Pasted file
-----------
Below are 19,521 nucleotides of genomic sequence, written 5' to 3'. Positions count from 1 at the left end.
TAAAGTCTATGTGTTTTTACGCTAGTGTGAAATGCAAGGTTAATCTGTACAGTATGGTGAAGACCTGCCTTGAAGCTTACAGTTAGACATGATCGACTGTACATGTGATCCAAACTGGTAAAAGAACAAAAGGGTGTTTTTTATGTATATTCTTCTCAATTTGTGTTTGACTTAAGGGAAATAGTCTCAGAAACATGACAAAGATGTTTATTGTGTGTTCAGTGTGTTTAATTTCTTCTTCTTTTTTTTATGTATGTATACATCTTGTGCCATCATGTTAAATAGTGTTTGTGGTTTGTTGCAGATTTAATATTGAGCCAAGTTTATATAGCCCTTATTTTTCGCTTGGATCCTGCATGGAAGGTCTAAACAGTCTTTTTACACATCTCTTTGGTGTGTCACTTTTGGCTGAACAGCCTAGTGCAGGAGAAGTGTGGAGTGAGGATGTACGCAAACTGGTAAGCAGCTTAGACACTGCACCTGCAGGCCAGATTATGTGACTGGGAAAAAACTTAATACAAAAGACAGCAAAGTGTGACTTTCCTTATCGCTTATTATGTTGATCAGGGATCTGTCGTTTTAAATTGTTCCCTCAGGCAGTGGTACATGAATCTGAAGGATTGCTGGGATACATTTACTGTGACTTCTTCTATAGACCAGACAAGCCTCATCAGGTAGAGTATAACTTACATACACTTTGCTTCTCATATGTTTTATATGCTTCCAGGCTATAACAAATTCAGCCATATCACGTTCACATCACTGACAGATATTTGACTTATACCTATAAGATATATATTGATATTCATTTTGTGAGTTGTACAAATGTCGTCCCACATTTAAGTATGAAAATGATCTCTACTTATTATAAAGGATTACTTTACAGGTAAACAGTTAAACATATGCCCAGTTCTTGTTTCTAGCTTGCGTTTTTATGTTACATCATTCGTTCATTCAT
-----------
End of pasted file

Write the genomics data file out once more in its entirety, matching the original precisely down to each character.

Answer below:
Below are 19,521 nucleotides of genomic sequence, written 5' to 3'. Positions count from 1 at the left end.
TAAAGTCTATGTGTTTTTACGCTAGTGTGAAATGCAAGGTTAATCTGTACAGTATGGTGAAGACCTGCCTTGAAGCTTACAGTTAGACATGATCGACTGTACATGTGATCCAAACTGGTAAAAGAACAAAAGGGTGTTTTTTATGTATATTCTTCTCAATTTGTGTTTGACTTAAGGGAAATAGTCTCAGAAACATGACAAAGATGTTTATTGTGTGTTCAGTGTGTTTAATTTCTTCTTCTTTTTTTTATGTATGTATACATCTTGTGCCATCATGTTAAATAGTGTTTGTGGTTTGTTGCAGATTTAATATTGAGCCAAGTTTATATAGCCCTTATTTTTCGCTTGGATCCTGCATGGAAGGTCTAAACAGTCTTTTTACACATCTCTTTGGTGTGTCACTTTTGGCTGAACAGCCTAGTGCAGGAGAAGTGTGGAGTGAGGATGTACGCAAACTGGTAAGCAGCTTAGACACTGCACCTGCAGGCCAGATTATGTGACTGGGAAAAAACTTAATACAAAAGACAGCAAAGTGTGACTTTCCTTATCGCTTATTATGTTGATCAGGGATCTGTCGTTTTAAATTGTTCCCTCAGGCAGTGGTACATGAATCTGAAGGATTGCTGGGATACATTTACTGTGACTTCTTCTATAGACCAGACAAGCCTCATCAGGTAGAGTATAACTTACATACACTTTGCTTCTCATATGTTTTATATGCTTCCAGGCTATAACAAATTCAGCCATATCACGTTCACATCACTGACAGATATTTGACTTATACCTATAAGATATATATTGATATTCATTTTGTGAGTTGTACAAATGTCGTCCCACATTTAAGTATGAAAATGATCTCTACTTATTATAAAGGATTACTTTACAGGTAAACAGTTAAACATATGCCCAGTTCTTGTTTCTAGCTTGCGTTTTTATGTTACATCATTCGTTCATTCAT